Turning the Turntables

Two years on, after selling three hundred thousand CDs, Oakland rap group Flipsyde seeks local credentials and airplay with a new album.

Going from rags to riches is an understatement for local hip-hop group Flipsyde. Conceived in 2000, when a West Oakland screenwriter started rapping over the plaintive guitar melodies of an Alabama-raised singer-songwriter, the group initially had no commercial pretensions. Seven years later, the scrappy Oakland band has sold more than three hundred thousand copies of its debut album We the People, and is known for the hit “Someday,” NBC’s official song of the 2006 Winter Olympics. Currently finishing their second album, Flipsyde’s members now hope to repeat the startling success of their debut, while earning some long-overdue local respect and radio airplay that belies their mainstream success.

The band took shape in autumn 2004, when screenwriter Jinho “Piper” Ferreira and Alabama’s Steve Knight added Dave Lopez — a Chilean-born, self-taught flamenco guitarist poached from an East Bay Led Zeppelin tribute band — and, later, Quannum DJ D-Sharp, who’d begun using turntables as a percussive instrument in his former band 75 Degrees. With D-Sharp as a foil for the metal-influenced Lopez, and Piper a counterpoint to the drawling Knight, Flipsyde had the drama and the sex appeal of a mixed marriage. They christened themselves accordingly. “Flipsyde just fit because I’m a singer-songwriter white boy from Alabama, [Piper’s] a rapper from the streets of Oakland,” Knight says. “We’re totally flip sides of each other, but we came together.”

But Flipsyde’s members had no idea if they could sell enough albums to prove that mixed marriages actually work. Initially, two things held them together: a quixotic faith in the hip-hop band thing, and a shared need for, well, redemption. Two years before forming the band, Knight had penned the group’s classic underdog anthem “Someday” amid a firing from Starbucks and an addiction to drugs. Meanwhile, Lopez — who’d been managing Oakland’s Soundwave Studios for more than a decade — was sleeping on people’s couches. They would have been thrilled to headline a show at the Shattuck Down Low. Instead, they ended up on Jay Leno and Soul Train, but how?

In fall 2004, Knight, Lopez, and Piper recorded a demo from one of their jam sessions at Soundwave. Shortly after handing the demo CD to local producer and former Cracker and Sheryl Crow drummer Michael Urbano, the three found themselves standing in the Santa Monica office of Interscope kingpin Jimmy Iovine, with two guitars and a boom box to supply drum beats. Iovine signed them on the spot.

“We got a deal with three words: ‘Make it happen,'” Knight says. “Powerful people don’t have to say that much.” That year, Flipsyde became the only Bay Area hip-hop group to tour with Snoop Dogg, Busta Rhymes, Black Eyed Peas, and the Pussy Cat Dolls. They played huge stadiums in India, Japan, and Europe, garnering fans with their infectious live shows and arresting debut album, which landed on radio playlists worldwide. Still, Piper and Lopez often belabor the point that you’ll never hear Flipsyde on KMEL or Wild 94.9.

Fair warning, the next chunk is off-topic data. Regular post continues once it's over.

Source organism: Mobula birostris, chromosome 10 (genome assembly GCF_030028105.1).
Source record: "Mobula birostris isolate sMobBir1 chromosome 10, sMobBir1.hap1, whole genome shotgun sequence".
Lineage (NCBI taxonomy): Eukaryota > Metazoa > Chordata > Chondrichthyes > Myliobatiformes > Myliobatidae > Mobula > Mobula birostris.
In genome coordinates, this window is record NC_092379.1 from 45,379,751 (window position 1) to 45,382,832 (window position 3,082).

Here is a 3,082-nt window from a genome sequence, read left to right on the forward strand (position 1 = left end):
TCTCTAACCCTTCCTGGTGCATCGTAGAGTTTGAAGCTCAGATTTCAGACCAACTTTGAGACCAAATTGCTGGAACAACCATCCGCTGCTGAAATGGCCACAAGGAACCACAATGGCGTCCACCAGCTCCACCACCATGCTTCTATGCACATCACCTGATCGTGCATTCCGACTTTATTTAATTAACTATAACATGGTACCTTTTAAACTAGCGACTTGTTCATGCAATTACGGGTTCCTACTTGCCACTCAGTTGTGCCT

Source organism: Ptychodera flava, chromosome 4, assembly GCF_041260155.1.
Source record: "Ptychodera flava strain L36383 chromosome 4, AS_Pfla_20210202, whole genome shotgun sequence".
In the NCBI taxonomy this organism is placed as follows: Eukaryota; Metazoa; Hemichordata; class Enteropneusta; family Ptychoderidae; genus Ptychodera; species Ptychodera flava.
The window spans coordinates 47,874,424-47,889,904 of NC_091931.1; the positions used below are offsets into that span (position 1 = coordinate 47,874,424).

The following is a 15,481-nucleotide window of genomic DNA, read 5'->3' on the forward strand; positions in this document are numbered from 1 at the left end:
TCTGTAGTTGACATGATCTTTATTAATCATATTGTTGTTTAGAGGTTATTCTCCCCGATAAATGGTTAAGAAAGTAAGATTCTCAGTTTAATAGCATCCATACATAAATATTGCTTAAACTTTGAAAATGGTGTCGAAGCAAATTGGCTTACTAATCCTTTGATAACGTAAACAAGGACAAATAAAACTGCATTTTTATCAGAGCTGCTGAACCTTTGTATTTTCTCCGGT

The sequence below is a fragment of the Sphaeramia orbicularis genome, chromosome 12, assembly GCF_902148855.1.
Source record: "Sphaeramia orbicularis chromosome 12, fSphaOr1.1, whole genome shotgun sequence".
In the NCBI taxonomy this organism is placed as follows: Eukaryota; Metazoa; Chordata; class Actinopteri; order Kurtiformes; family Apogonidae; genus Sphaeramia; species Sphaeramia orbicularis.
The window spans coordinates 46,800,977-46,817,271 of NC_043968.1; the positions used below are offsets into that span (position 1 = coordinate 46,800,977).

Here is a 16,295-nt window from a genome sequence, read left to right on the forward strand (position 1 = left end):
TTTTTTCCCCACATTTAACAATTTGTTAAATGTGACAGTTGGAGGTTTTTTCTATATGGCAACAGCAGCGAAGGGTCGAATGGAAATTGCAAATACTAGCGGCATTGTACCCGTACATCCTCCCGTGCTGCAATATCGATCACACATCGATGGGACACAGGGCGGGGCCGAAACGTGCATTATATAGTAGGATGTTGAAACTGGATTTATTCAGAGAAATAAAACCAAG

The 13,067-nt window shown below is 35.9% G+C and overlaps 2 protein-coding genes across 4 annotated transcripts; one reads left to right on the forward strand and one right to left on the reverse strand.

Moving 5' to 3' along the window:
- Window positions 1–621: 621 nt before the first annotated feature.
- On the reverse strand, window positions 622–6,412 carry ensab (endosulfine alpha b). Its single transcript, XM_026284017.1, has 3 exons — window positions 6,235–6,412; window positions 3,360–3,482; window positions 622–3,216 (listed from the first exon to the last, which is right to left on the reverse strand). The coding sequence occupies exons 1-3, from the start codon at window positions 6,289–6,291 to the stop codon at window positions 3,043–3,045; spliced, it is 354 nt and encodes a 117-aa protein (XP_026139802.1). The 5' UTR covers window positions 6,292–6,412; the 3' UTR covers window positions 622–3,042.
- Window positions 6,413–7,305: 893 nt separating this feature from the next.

“Live 105 would spin us occasionally,” Piper says, “but then when our album dropped no one would play us.” With intricate melodies and lyrics exploring such issues as abortion and manifest destiny, Flipsyde isn’t grade-school humorous or offensive enough to placate the fickle teen audience coveted by most mainstream radio stations. Rather, this group grounds its authenticity in its principles. Take its incisive song “US History,” which had its genesis in the history lessons Piper rapped to incarcerated youth during his two-year stint as an Alameda County juvenile hall counselor. Actually about corrupt international policy and ruthless imperialism, the song’s opening lyric swaps familiar rap clichés for history textbook lingo: Hustling’s in my blood, my father’s name is Britain/His history consisted of robbing, killing, and pimpin’. Piper has written equally politically-edged, melodramatic scripts for several of the group’s music videos.

In “Trumpets,” Knight portrays a sad sack who ends up killing everybody. In “Someday,” a wino fulfills his dream of becoming a paramedic. The confessional song “Happy Birthday” — about mourning an aborted fetus — stands as the emcee’s most revealing work to date, but he couldn’t find anyone brave enough to sing on the hook, for which he eventually recruited Russian duo t.A.T.u. Still, Piper is indignant. “Nobody objects to being on the songs about bitches and hos and selling coke, and it’s not like we have an agenda,” he says. “I mean, it was a chapter from my life, it’s a true story. Damn if you can’t tell the truth.”

Flipsyde’s members are currently working on their second album at a studio in San Jose. That record will include production assists and cameos from Akon, DJ Quik, and G Unit producer Shot Money. They were still juiced to headline a recent show at the Shattuck Down Low.


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